Great Architectures, Stacks & DevOps at Webscale

By Chris Ueland

The Making of OnMetal

OnMetal Stack

Chasis:Quanta F03A
TOR Switch:Cisco Nexus 3172pq
PCI cards (for IO):LSI Nytro WarpDrive BLP4-1600
Hardware Management through OpenStack
Nova Integration: OpenStack Ironic
TOR Integration: OpenStack Neutron ML2 plugin.
Language: Python
Datastore: MySQL
Event Bus: RabbitMQ


It’s my pleasure to bring you this ScaleScale post “The Making of OnMetal”. At MaxCDN, we buy a lot of metal. We are obsessed with speed and our philosophy is that being as least abstracted as possible is best. While it’s not the first bare metal provisioning platform, I’m excited about how it’s architected, how transparent it is and to see future iterations. We like the fact that OnMetal machines are standardized and burnt in and are priced per minute.
Whether we’re hanging out in the MaxCDN office or grabbing drinks at the Openstack Summit Paul Querna always pushes me to think different about infrastructure design. Paul is a friend who architected Cloudkick and most recently OnMetal. When I heard he and Ev Kontsevoy (from Mailgun) had built OnMetal I wanted to dig into the details with him. I am pleased to bring you this Q & A with Paul Querna from Rackspace.

–Chris / ScaleScale / MaxCDN

Can you tell me why you built OnMetal?

OnMetal Architect Paul Querna

OnMetal Architect Paul Querna

In my career I have experienced using many different infrastructures: from virtualized clouds, to DIY colocation, to hyper-scale datacenters. They all had different advantages, but they still were never quite the right fit for many applications. As an engineer inside Rackspace, I still felt many of the same pain points with infrastructure, but this time, because I work for an infrastructure provider, I was empowered to build a product to fix them.

I wanted a platform for my own teams to deploy faster. To move faster. To combine the best of high performance hardware with the dynamic capabilities of a cloud environment. OnMetal is the platform I wanted as a user of infrastructure.

What does this compete with? Why is it better?

Talking to our customers, we see the two major classes of competition as:

Customers who are already in colocation. They like the cost efficiency, but are realizing that it is not a good use of their focus. Having a supply chain, working with Open Compute, evaluating new switches, and operating multiple regions: these are all a massive time sinks that many customers are seeing diminishing returns on.

Customers in a Public Cloud. They are unhappy with the complexities of dealing with multi-tenancy and the implications it has on their operational expenses and software development.

Because words like “bare metal cloud” are so overloaded, it is hard to cut through what everyone is providing. OnMetal is the first offering which provides opinionated high performance servers, without a hypervisor, in a few minutes via an API. We don’t believe this capability will be unique in the long term, especially because we open sourced all of the related software, but for now we have a lead.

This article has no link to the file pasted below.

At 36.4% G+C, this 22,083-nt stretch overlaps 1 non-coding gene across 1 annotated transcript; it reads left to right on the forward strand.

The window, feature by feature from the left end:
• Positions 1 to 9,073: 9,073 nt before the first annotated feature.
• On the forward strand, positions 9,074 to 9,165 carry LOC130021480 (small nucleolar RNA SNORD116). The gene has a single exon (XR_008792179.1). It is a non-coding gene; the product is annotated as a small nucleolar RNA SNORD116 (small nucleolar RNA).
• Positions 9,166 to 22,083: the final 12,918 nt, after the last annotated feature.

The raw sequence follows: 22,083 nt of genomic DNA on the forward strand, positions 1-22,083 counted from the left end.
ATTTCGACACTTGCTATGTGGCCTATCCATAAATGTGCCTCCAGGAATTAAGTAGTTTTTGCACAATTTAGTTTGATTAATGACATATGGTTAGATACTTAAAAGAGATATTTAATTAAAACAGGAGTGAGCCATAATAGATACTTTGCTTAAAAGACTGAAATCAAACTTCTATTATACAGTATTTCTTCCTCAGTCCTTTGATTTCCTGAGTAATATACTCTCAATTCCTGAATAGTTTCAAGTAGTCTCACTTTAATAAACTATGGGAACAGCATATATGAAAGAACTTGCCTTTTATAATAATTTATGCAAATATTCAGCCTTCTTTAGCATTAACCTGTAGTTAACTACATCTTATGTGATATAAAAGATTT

Can it be used for short spurts? Which workloads are best?

All of the instances are billed per-minute — so if you want 3.2 terabytes of PCIe storage for 15 minutes, have at it! Realistically we see the IO and Memory instance types as something people keep around for longer periods. Their purpose is to supply fast storage or RAM. To fill them up with your data takes time after they boot. We see the Compute type being used in more ephemeral workloads, it makes the perfect scale out web server, because it has so little local state.

Instance TypeCPURAMIO
OnMetal IO v12x 2.8Ghz 10 core
E5-2680v2 Xeon
128GB2x LSI Nytro WarpDrive BLP4-1600(1.6TB) and Boot device (32G SATADOM).
OnMetal Memory v12x 2.6Ghz 6 core
E5-2630v2 Xeon
512GBBoot device only. (32G SATADOM)
OnMetal Compute v11x 2.8Ghz 10 core
E5-2680v2 Xeon
32GBBoot device only. (32G SATADOM)
3 Types of Instances

OnMetal launched with three different instance types optimized for either high memory ($0.038/minute) , heavy I/O ($0.041/minute) or general compute ($0.013/minute).

Why the PCI storage and not SSDs?

Our objective for Storage was to provide a balance of price and performance. We found once you moved beyond a few hundred thousand IO operations per second, many common datastores like MySQL and Postgres had other bottlenecks. So we set our sights on how to get the best cost while still hitting north of 300,000 IO operations per second. When we analyzed our options, to get this kind of performance from SSDs you need to use multiple SSDs — and then you need a disk chassis, which reduces your density. We started looking at the PCIe flash cards because with 1 to 2 devices we could reach our target IO Ops, while keeping the smaller form factor. The PCIe storage does have a few drawbacks, like we lost the ability to hot swap. The combination of density, performance, and price are what drove the decision to use PCIe storage over SSDs.